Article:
“Invisible wounds are the hardest to heal,….their closure depends on the love of others,….and patience, and understanding, and…. the tender gift of time.“
-Jennifer Worth ‘Call the Midwife’
When we adopted our oldest son at 4, we knew some of the names doctors used for mental illness. Syndrome. Disorder. But, it’s nice to call it something. I called it, “Dennis the Menace times ten!” or “All afterburner and no rudder, the boy has no governor!” I didn’t know how true this was.
His first four years were lost, so we needed to reclaim infancy to some extent. Cuddling and reading to him were daily. There was time to adjust, nurturing, clear boundaries, and consistency. We are ranchers, so there was lots of daddy time. I committed to homeschool and told the social workers, “give me thirty days at home, then you decide.” They all agreed our family identity immersion was best! He seemed okay,… wild, but okay! Still, there was always this underlying unwillingness to cooperate, take instruction, and generally mature. There was no stop to the “mean” playing, the destructive behavior, and the puzzling lack of self-regulation. His dominant personality wanted to control. His ability to care about consequences was broken. He understood them, but just didn’t care.
Some call him a R.A.D. kid. Reactive Attachment Disorder. Now, also diagnosed, conduct disorder with a little ADHD and FAE thrown in. I found the following on a treatment center’s website:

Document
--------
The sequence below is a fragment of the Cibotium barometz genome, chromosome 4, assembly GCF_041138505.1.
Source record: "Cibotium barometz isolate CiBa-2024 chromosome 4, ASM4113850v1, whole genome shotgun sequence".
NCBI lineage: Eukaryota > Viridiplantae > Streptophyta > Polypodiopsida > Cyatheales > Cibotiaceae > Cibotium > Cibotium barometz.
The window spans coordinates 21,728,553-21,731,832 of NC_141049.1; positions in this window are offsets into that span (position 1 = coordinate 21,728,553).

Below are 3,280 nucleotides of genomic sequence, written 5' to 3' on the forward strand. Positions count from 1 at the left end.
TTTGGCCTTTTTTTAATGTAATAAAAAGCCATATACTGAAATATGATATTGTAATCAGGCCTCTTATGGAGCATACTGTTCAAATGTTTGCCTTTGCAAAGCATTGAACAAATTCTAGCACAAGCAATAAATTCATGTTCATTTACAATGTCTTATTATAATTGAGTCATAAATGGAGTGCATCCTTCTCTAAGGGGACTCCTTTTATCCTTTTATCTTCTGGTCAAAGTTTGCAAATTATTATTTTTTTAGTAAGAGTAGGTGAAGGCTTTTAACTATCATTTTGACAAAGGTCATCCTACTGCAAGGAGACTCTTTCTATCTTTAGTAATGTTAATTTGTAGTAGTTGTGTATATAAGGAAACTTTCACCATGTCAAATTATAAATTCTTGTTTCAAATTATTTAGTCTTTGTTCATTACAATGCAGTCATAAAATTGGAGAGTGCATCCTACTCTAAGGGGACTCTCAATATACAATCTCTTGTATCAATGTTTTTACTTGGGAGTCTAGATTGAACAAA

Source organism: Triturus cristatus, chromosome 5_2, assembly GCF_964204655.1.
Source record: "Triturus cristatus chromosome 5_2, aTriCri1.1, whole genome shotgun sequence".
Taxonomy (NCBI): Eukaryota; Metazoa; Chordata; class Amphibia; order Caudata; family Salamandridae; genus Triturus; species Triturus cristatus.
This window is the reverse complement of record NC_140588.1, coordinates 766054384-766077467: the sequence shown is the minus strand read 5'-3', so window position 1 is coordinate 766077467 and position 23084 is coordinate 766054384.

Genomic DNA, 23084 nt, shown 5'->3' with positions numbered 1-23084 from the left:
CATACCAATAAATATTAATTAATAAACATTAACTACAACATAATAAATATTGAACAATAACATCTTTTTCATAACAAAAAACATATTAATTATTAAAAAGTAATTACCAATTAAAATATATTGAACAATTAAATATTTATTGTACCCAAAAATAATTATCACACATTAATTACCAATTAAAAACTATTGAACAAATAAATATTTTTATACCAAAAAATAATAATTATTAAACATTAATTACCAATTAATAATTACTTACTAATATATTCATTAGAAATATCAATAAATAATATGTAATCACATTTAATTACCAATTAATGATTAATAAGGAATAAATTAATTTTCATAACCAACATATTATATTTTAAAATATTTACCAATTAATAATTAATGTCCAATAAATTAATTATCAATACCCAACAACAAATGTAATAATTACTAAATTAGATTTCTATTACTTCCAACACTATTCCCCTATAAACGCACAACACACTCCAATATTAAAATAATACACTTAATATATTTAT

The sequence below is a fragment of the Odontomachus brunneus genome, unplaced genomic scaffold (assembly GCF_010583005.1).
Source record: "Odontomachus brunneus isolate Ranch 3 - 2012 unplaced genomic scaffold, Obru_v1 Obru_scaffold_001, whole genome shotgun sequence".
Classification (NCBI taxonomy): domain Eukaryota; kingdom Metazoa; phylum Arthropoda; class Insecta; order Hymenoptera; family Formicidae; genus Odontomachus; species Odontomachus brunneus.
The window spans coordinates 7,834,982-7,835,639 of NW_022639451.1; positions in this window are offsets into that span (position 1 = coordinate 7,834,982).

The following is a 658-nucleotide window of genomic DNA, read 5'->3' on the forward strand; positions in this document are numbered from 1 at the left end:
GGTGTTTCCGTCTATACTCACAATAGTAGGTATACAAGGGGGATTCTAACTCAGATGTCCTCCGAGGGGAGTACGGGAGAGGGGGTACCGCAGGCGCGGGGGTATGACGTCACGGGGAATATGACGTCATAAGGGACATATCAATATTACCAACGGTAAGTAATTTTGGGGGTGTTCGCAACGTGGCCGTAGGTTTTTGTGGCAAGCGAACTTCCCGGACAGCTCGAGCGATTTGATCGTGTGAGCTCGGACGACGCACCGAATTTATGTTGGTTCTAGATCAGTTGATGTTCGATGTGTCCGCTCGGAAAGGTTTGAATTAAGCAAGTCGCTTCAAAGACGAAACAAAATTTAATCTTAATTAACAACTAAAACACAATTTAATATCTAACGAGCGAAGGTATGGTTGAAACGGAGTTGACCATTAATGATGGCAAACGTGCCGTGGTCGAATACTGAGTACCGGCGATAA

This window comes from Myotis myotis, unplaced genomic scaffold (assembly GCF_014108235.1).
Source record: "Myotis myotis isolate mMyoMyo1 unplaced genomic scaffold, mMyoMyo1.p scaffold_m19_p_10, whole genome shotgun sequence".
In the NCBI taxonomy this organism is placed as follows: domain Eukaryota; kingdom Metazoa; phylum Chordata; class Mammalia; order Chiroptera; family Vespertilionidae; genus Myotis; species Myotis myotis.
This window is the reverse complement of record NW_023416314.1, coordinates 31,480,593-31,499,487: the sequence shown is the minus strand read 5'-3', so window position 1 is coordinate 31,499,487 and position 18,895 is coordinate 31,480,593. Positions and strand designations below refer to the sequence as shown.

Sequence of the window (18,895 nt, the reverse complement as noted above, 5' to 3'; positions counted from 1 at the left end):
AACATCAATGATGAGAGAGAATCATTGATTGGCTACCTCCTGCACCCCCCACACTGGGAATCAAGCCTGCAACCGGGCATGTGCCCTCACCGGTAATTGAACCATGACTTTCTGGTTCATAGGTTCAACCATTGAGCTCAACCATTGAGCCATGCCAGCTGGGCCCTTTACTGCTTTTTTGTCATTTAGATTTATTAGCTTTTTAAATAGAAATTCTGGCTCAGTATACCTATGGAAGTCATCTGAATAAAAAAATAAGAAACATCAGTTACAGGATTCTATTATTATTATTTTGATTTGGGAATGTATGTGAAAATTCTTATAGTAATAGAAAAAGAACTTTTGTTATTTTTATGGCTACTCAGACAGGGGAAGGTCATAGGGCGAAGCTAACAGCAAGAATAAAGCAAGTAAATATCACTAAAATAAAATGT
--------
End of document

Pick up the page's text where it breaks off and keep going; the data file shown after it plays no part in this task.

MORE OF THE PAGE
“Certain things must happen during a child’s early stages of life, from birth to three years old. Healthy growth and brain development depends on interaction with a constant caregiver, cooing, loving touch, eye contact, consistent feeding and a dependable comforting presence. The lack of this interaction presents an issue for growing boys. Children may have great difficulty in forming lasting bonds with anyone.”
A baby cries, he is soothed and his needs are met. A child acts out inappropriately, he needs correction or instruction. The R.A.D. brain kicks in and says “Fend for yourself. I’ve seen love and I don’t want it.” Their ability to self-regulate and emotionally mature is broken. Your love for them doesn’t matter, nor does a relational bond that could be ruined. They sharply lack the ability to understand empathy or altruism, to give something up or do something for the sole benefit of another.
But, how do we function in the daily aspects of life? Is there hope for boys suffering from R.A.D., among many other issues, such as drug or substance abuse, behavioral issues, academic problems, and family issues?
Now, the rubber meets the road for our family. Chronic problems wear down the system and deplete our energy. Yet, relationships are the vehicle for change. God knew it would be this way and He allowed us to be his parents anyway. “We” can’t fix him, God just asks us to be obedient.
I asked his four younger siblings, “What would you tell a family who wanted to adopt a boy like your older brother?” They said, “Give him lots of hugs and kisses,”… Ahhhhh, and here’s the blessing, “…even when he’s screaming.” His thirteen year old sister said, “Find his love language and then go all out!” Invisible wounds do depend on the love of others to heal after all.
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